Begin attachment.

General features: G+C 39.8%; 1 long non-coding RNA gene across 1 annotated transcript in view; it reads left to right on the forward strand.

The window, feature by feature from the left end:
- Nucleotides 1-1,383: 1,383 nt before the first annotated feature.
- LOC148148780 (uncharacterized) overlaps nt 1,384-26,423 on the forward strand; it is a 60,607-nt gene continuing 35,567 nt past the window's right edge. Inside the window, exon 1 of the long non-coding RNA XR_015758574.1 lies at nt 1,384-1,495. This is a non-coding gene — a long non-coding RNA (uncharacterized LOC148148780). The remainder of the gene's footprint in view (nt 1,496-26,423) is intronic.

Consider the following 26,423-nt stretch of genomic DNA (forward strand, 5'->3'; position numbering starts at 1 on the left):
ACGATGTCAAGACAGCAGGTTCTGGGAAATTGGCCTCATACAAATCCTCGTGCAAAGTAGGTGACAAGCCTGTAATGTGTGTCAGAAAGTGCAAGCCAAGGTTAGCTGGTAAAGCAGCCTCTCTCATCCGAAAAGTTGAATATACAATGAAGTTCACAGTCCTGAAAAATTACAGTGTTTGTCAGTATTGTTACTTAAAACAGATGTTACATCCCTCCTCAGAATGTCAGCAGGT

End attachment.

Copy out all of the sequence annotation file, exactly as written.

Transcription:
General features: G+C 39.8%; 1 long non-coding RNA gene across 1 annotated transcript in view; it reads left to right on the forward strand.

The window, feature by feature from the left end:
- Nucleotides 1-1,383: 1,383 nt before the first annotated feature.
- LOC148148780 (uncharacterized) overlaps nt 1,384-26,423 on the forward strand; it is a 60,607-nt gene continuing 35,567 nt past the window's right edge. Inside the window, exon 1 of the long non-coding RNA XR_015758574.1 lies at nt 1,384-1,495. This is a non-coding gene — a long non-coding RNA (uncharacterized LOC148148780). The remainder of the gene's footprint in view (nt 1,496-26,423) is intronic.

Consider the following 26,423-nt stretch of genomic DNA (forward strand, 5'->3'; position numbering starts at 1 on the left):
ACGATGTCAAGACAGCAGGTTCTGGGAAATTGGCCTCATACAAATCCTCGTGCAAAGTAGGTGACAAGCCTGTAATGTGTGTCAGAAAGTGCAAGCCAAGGTTAGCTGGTAAAGCAGCCTCTCTCATCCGAAAAGTTGAATATACAATGAAGTTCACAGTCCTGAAAAATTACAGTGTTTGTCAGTATTGTTACTTAAAACAGATGTTACATCCCTCCTCAGAATGTCAGCAGGT